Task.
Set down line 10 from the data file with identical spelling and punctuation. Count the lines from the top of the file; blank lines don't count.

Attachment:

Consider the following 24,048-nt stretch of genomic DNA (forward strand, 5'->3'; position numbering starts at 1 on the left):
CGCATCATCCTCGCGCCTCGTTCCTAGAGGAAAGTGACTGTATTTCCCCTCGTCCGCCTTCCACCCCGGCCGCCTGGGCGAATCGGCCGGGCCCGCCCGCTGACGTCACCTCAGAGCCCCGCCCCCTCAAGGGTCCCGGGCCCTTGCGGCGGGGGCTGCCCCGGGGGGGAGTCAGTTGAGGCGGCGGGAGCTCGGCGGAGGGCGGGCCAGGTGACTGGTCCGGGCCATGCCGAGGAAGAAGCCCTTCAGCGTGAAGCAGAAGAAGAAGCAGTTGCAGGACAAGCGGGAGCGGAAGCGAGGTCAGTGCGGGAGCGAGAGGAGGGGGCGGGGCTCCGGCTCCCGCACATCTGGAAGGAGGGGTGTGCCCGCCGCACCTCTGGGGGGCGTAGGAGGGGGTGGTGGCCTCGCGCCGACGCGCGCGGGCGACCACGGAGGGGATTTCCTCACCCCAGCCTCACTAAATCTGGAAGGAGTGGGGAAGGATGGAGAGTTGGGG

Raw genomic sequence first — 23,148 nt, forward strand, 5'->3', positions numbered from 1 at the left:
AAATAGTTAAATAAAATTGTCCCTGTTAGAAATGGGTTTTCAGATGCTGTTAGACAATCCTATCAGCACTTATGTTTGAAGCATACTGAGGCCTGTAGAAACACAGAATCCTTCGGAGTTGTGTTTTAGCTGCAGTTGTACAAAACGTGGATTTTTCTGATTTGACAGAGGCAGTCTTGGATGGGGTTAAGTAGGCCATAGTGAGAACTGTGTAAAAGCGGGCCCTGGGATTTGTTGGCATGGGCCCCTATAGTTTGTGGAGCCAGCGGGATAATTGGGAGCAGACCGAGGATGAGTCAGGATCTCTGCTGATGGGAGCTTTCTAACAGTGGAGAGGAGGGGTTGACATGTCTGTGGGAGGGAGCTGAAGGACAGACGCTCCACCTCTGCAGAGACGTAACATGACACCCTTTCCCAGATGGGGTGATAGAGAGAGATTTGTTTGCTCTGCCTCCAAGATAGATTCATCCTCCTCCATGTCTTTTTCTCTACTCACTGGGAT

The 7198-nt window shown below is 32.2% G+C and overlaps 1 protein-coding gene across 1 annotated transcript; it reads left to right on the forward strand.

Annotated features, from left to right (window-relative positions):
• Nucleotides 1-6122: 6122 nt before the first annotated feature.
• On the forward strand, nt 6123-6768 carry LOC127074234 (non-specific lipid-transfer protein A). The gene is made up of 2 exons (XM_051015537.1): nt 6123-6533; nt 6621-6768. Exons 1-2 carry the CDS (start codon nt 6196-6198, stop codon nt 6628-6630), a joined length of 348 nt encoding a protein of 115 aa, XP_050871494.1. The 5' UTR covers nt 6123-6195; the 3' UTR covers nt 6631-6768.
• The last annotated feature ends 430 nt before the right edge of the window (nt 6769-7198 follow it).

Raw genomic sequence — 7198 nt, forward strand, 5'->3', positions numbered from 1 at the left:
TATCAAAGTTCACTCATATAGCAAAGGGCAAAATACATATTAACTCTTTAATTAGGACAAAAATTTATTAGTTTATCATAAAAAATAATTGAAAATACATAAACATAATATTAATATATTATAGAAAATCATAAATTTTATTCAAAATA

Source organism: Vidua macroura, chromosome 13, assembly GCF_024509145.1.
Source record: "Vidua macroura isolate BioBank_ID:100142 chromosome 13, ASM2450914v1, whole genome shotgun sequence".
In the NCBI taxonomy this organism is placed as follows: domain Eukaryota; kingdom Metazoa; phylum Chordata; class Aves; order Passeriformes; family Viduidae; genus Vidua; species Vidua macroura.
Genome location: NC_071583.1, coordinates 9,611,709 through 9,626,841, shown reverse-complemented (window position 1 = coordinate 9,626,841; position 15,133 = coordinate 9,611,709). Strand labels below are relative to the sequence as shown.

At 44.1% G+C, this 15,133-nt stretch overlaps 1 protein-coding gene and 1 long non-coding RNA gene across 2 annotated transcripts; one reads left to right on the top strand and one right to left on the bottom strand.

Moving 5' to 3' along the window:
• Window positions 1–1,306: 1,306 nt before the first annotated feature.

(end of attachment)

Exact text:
Raw genomic sequence — 7198 nt, forward strand, 5'->3', positions numbered from 1 at the left: